The rift between former President Donald Trump and former Vice President Mike Pence looks like it may be deepening.
As most know, in the run-up to certifying the 2020 election — a fateful made even more so by the riot at the Capitol Building — Trump put a lot of pressure on Pence to not certify electoral votes from key battleground states that had, in the view of several legal experts, improperly changed their voting rules and laws ahead of the November election.
But as president of the Senate and seeing no constitutional way he could not count all electoral votes forwarded to him by the states, Pence did so and certified the election for now-President Joe Biden.
In the months that followed, some reports claimed that Trump and Pence were civil and had had at least some conversations, though they eventually tapered off and the two men haven’t had any contact at all for the better part of a year, according to reports.
There have been indications that Pence is setting himself up for a 2024 presidential bid; Trump has dropped major hints that he, too, wants to run again next time around.
And now, the two are about to go head-to-head in a proxy battle for the GOP gubernatorial nomination in Georgia.
Former Vice President Mike Pence will be coming to Georgia to campaign on behalf of Gov. Brian Kemp, the governor’s campaign announced Friday morning.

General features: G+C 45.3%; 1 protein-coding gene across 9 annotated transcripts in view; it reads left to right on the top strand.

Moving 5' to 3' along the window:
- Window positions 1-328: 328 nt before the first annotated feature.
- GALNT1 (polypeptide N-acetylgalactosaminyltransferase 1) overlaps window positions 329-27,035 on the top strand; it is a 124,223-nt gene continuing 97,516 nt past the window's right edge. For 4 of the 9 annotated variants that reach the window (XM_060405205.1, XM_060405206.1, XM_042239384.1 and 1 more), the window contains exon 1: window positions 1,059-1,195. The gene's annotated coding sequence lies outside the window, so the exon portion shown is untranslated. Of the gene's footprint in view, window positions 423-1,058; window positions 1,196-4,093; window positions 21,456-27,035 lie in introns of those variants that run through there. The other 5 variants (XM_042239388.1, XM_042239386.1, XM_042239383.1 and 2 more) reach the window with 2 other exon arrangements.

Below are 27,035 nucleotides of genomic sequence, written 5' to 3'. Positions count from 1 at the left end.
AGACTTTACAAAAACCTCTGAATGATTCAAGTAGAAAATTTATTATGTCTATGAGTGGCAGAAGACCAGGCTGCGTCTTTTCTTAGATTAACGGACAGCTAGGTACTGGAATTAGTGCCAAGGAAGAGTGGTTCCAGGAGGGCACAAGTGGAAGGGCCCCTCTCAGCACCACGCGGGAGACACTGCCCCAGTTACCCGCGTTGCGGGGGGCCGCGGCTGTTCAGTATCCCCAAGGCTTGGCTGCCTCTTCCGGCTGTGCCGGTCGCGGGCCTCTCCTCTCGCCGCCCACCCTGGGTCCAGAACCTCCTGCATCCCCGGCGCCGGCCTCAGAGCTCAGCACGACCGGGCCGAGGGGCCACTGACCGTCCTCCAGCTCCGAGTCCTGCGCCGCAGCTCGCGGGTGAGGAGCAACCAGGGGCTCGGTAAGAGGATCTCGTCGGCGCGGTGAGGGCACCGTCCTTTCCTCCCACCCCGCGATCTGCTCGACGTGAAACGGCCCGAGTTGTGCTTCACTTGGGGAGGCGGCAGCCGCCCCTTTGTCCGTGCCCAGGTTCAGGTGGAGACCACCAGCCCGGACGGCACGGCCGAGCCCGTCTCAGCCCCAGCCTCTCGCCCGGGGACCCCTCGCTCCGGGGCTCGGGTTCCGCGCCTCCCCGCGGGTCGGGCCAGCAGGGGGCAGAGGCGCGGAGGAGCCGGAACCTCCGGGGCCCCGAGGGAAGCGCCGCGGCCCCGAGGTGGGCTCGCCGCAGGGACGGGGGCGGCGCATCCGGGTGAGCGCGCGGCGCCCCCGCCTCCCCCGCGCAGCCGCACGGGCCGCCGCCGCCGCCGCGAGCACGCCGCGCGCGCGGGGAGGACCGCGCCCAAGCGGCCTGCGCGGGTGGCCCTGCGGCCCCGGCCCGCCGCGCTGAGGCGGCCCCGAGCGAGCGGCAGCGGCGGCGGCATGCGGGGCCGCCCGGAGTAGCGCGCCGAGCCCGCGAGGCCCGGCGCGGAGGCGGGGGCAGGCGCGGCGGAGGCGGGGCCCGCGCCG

The campaign issued a release that said Pence would attend a rally with Gov. Kemp on Monday, May 23 – the day before the May 24 primaries in Georgia.
The former vice president is throwing his weight behind the governor as former President Donald Trump backs his challenger, David Perdue. …
Kemp has maintained a strong lead to earn the GOP nomination for reelection in polling ahead of Primary Day. An 11Alive poll conducted in April found he had a 56%-31% edge on Perdue, the former senator who lost his reelection bid in the Jan. 2021 runoffs.
So far, all of the GOP candidates Trump has backed have won their primaries, but Trump’s candidate is trailing — by a lot — versus Pence’s candidate. If Perdue doesn’t win the primary, will Trump sort of bury the hatchet — he was upset that Kemp did not do more to overturn the results in Georgia for Biden — and back a red governor against the likely Dem nominee, Stacey Abrams, who will have a massive campaign war chest behind her?
Or is this just the first of many more political proxy battles between the two former running mates?